Tatiana Yakovleva – Leading Designer of Hats
Tatiana Yakovleva (fr. Tatiana Yacovleff) was born on March 25 (April 7), 1906 in Saint Petersburg, into a professional family that found sanctuary in Paris after the Bolshevik Revolution. Mr. Citroen (founder of the Citroen automobile company) helped the Yakovlevs to leave Russia. Andre Citroen was a friend of a famous artist Alexander Yakovlev (Tatiana’s uncle), who helped Andre to create sketches of future cars.
Tatiana arrived in Paris at the age of 19. The beauty helped her and soon there were a lot of advertising posters with her face in the Parisian streets.
Tatiana was acquainted with the dancers Mikhail Baryshnikov and Alexander Godunov, a poet Joseph Brodsky, Sergei Prokofiev, Feodor Chaliapin, made friends with the artists Mikhail Larionov and Natalia Goncharova.
Yakovleva studied painting and sculpture, but also learned millinery to earn a living.
Tatiana was an imperious fashion icon and the leading hat designer for Saks Fifth Avenue for 20 years.
Yakovleva was beloved and the recipient of two love poems by the famous Russian poet Vladimir Mayakovsky in 1928-1929.
In autumn 1928 35-years-old Vladimir Mayakovsky was going on a round the world trip, which turned out just a trip to France, where he wanted to buy a car for Lilya Brik. In Paris he met Tatiana Yakovleva and fell in love with her at first sight. Their meeting took place at the doctor, Tatiana had a bad cough.
After that they started meeting every day. But her heart remained untouched and Mayakovsky went to Moscow alone.
Only flowers were left for Tatiana, or better FLOWERS.
All money for the Parisian performances Vladimir put in the bank at the expense of the well-known Parisian flower company with the requirement to send few times a week a bouquet of the most beautiful and unusual flowers to Tatiana.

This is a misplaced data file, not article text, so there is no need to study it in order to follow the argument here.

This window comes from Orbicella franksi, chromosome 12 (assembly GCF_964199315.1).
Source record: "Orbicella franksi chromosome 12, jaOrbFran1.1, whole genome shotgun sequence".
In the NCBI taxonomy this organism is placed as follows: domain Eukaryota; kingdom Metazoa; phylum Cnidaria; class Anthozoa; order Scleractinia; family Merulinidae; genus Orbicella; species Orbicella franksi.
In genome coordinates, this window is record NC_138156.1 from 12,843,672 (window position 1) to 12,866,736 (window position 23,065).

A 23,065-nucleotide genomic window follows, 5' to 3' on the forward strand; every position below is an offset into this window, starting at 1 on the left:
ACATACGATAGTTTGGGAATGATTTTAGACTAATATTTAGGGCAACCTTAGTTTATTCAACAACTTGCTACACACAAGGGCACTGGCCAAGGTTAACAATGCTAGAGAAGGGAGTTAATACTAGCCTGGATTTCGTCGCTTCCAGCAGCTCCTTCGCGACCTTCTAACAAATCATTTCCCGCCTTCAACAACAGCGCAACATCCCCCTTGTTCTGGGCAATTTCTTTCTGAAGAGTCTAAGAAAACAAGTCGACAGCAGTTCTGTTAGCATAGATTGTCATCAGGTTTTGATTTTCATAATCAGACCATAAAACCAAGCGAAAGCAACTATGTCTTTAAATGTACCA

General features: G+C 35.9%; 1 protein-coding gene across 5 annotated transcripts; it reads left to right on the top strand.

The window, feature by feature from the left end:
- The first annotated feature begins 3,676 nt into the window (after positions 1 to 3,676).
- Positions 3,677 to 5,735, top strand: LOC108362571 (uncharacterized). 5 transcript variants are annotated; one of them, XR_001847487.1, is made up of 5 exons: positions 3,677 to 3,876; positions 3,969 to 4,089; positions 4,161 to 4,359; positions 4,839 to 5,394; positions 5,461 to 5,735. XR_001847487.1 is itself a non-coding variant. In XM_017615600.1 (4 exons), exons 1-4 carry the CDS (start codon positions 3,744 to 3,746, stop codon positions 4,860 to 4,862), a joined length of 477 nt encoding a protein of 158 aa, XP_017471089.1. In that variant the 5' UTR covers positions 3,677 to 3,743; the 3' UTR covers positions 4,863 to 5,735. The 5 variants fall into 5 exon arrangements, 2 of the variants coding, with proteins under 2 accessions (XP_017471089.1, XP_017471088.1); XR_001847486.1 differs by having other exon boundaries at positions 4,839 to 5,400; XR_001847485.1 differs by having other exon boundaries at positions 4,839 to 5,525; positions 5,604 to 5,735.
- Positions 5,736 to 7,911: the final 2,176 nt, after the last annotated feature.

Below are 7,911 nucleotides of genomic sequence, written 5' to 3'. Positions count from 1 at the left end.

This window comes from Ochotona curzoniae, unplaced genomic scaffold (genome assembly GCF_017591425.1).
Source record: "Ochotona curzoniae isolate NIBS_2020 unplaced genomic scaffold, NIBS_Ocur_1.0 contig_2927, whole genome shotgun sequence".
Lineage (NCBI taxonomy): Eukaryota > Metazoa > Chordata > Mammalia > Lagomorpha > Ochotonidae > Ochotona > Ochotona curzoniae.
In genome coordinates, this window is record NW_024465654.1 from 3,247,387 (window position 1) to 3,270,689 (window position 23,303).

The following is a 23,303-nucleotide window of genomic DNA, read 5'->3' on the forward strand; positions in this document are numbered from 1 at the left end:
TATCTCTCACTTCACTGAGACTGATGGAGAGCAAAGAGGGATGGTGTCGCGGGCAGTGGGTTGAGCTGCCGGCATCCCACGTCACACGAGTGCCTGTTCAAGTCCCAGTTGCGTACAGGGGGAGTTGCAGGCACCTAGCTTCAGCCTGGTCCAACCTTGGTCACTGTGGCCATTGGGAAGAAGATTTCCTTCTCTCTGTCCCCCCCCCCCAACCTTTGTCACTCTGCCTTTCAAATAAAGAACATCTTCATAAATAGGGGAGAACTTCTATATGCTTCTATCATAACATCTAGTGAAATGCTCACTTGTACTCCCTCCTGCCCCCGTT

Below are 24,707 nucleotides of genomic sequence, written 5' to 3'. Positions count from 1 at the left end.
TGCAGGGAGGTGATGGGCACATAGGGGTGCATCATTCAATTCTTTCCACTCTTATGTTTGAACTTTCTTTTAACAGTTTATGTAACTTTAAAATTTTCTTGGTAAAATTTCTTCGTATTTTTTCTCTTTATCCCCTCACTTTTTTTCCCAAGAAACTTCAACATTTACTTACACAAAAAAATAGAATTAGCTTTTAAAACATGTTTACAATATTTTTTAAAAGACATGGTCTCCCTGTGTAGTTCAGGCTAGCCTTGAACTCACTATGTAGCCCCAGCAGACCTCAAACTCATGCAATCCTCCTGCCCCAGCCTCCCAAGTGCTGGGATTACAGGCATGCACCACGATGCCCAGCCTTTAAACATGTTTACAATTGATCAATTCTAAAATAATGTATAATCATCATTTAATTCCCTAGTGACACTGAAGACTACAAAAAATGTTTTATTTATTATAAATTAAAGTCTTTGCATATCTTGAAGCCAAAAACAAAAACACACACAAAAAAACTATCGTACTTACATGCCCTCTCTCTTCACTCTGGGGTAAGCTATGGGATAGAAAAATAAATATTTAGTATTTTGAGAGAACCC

The company followed directions – and since then, regardless of the weather and the time of year, messengers brought bouquets with a single phrase: “From Mayakovsky”.
He died in 1930 – the news were stunning for her. Tatiana was used to know he was and sent flowers.
They didn’t see each other, but she had no idea how to live on – without the crazy love, dissolved in flowers.
And the next day there was a messenger with the flowers and the same words: “Flowers from Mayakovsky”.
They say, the greatest love is stronger than death, but not everyone can make this statement real. Vladimir could.
Flowers were brought in thirtieth when he died, and in the fortieth when he was already forgotten.
During World War II in German-occupied Paris, Tatiana survived only because she was selling luxury bouquets on the boulevard. Mayakovsky’s flowers saved her from starvation. Then the Allied forces liberated Paris, then she was crying from happiness, when Russian came to Berlin – and bouquets were being brought.
His flowers became a history …
Yakovleva was married to a French diplomat, Bertrand de Plessix, from 1929 until 1940 when he was killed by the Germans in their conquest of France.
She fled to New York with their daughter in 1941 and began designing hats for Henri Bendel. Within a year, she joined Saks Fifth Avenue and became head of its custom hat salon, designing with the signature Tatiana du Plessix until its Salon Moderne closed in 1963.
In 1942, the designer married Alexander Liberman, an artist and editorial director of Conde Nast Publications.
The couple’s homes were gathering places for friends like Salvador Dali, John Gunther, Marlene Dietrich and Christian Dior.
Tatiana died of congestive heart failure at the age of 84.